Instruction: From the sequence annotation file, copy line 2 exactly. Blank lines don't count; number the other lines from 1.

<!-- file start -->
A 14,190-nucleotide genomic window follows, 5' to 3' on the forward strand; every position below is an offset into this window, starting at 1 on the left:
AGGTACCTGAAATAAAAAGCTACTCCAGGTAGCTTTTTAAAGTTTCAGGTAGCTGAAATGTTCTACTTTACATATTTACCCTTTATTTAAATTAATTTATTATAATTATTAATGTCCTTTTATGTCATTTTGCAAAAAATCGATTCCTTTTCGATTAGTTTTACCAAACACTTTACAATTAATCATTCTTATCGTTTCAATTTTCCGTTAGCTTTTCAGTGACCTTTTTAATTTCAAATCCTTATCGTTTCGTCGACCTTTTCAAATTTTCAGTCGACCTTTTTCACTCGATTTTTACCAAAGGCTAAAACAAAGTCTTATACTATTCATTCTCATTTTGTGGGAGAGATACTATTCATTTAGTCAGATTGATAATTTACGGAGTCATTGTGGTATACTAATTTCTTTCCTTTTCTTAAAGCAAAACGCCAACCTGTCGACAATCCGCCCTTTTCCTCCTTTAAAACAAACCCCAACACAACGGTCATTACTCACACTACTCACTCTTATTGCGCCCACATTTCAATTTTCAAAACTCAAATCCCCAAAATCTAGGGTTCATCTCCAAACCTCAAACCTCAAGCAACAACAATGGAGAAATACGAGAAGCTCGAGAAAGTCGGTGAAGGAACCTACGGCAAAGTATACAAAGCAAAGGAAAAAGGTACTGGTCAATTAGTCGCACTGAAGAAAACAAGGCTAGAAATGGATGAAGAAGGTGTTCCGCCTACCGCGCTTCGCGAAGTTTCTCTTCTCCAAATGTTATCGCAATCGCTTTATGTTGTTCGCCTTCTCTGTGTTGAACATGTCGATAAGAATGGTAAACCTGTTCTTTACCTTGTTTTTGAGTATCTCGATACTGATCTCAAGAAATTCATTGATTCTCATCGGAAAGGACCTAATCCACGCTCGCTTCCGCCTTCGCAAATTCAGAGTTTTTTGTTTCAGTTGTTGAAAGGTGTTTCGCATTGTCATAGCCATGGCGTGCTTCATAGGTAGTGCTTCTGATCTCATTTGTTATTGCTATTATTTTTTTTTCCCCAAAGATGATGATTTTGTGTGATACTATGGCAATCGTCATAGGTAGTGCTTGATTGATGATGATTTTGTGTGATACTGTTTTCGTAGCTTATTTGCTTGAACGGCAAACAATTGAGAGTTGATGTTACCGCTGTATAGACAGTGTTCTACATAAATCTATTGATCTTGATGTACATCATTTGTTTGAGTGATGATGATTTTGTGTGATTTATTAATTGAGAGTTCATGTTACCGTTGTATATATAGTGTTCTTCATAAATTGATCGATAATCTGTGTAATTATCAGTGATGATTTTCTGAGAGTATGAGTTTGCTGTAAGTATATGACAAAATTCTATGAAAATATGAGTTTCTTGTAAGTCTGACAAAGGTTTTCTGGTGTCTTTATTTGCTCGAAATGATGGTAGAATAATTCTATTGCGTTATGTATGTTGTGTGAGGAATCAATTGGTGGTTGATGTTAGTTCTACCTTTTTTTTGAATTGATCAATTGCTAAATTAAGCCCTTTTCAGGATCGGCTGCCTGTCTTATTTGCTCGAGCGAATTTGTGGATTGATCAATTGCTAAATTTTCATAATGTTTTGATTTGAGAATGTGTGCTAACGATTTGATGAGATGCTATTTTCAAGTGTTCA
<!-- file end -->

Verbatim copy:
AGGTACCTGAAATAAAAAGCTACTCCAGGTAGCTTTTTAAAGTTTCAGGTAGCTGAAATGTTCTACTTTACATATTTACCCTTTATTTAAATTAATTTATTATAATTATTAATGTCCTTTTATGTCATTTTGCAAAAAATCGATTCCTTTTCGATTAGTTTTACCAAACACTTTACAATTAATCATTCTTATCGTTTCAATTTTCCGTTAGCTTTTCAGTGACCTTTTTAATTTCAAATCCTTATCGTTTCGTCGACCTTTTCAAATTTTCAGTCGACCTTTTTCACTCGATTTTTACCAAAGGCTAAAACAAAGTCTTATACTATTCATTCTCATTTTGTGGGAGAGATACTATTCATTTAGTCAGATTGATAATTTACGGAGTCATTGTGGTATACTAATTTCTTTCCTTTTCTTAAAGCAAAACGCCAACCTGTCGACAATCCGCCCTTTTCCTCCTTTAAAACAAACCCCAACACAACGGTCATTACTCACACTACTCACTCTTATTGCGCCCACATTTCAATTTTCAAAACTCAAATCCCCAAAATCTAGGGTTCATCTCCAAACCTCAAACCTCAAGCAACAACAATGGAGAAATACGAGAAGCTCGAGAAAGTCGGTGAAGGAACCTACGGCAAAGTATACAAAGCAAAGGAAAAAGGTACTGGTCAATTAGTCGCACTGAAGAAAACAAGGCTAGAAATGGATGAAGAAGGTGTTCCGCCTACCGCGCTTCGCGAAGTTTCTCTTCTCCAAATGTTATCGCAATCGCTTTATGTTGTTCGCCTTCTCTGTGTTGAACATGTCGATAAGAATGGTAAACCTGTTCTTTACCTTGTTTTTGAGTATCTCGATACTGATCTCAAGAAATTCATTGATTCTCATCGGAAAGGACCTAATCCACGCTCGCTTCCGCCTTCGCAAATTCAGAGTTTTTTGTTTCAGTTGTTGAAAGGTGTTTCGCATTGTCATAGCCATGGCGTGCTTCATAGGTAGTGCTTCTGATCTCATTTGTTATTGCTATTATTTTTTTTTCCCCAAAGATGATGATTTTGTGTGATACTATGGCAATCGTCATAGGTAGTGCTTGATTGATGATGATTTTGTGTGATACTGTTTTCGTAGCTTATTTGCTTGAACGGCAAACAATTGAGAGTTGATGTTACCGCTGTATAGACAGTGTTCTACATAAATCTATTGATCTTGATGTACATCATTTGTTTGAGTGATGATGATTTTGTGTGATTTATTAATTGAGAGTTCATGTTACCGTTGTATATATAGTGTTCTTCATAAATTGATCGATAATCTGTGTAATTATCAGTGATGATTTTCTGAGAGTATGAGTTTGCTGTAAGTATATGACAAAATTCTATGAAAATATGAGTTTCTTGTAAGTCTGACAAAGGTTTTCTGGTGTCTTTATTTGCTCGAAATGATGGTAGAATAATTCTATTGCGTTATGTATGTTGTGTGAGGAATCAATTGGTGGTTGATGTTAGTTCTACCTTTTTTTTGAATTGATCAATTGCTAAATTAAGCCCTTTTCAGGATCGGCTGCCTGTCTTATTTGCTCGAGCGAATTTGTGGATTGATCAATTGCTAAATTTTCATAATGTTTTGATTTGAGAATGTGTGCTAACGATTTGATGAGATGCTATTTTCAAGTGTTCA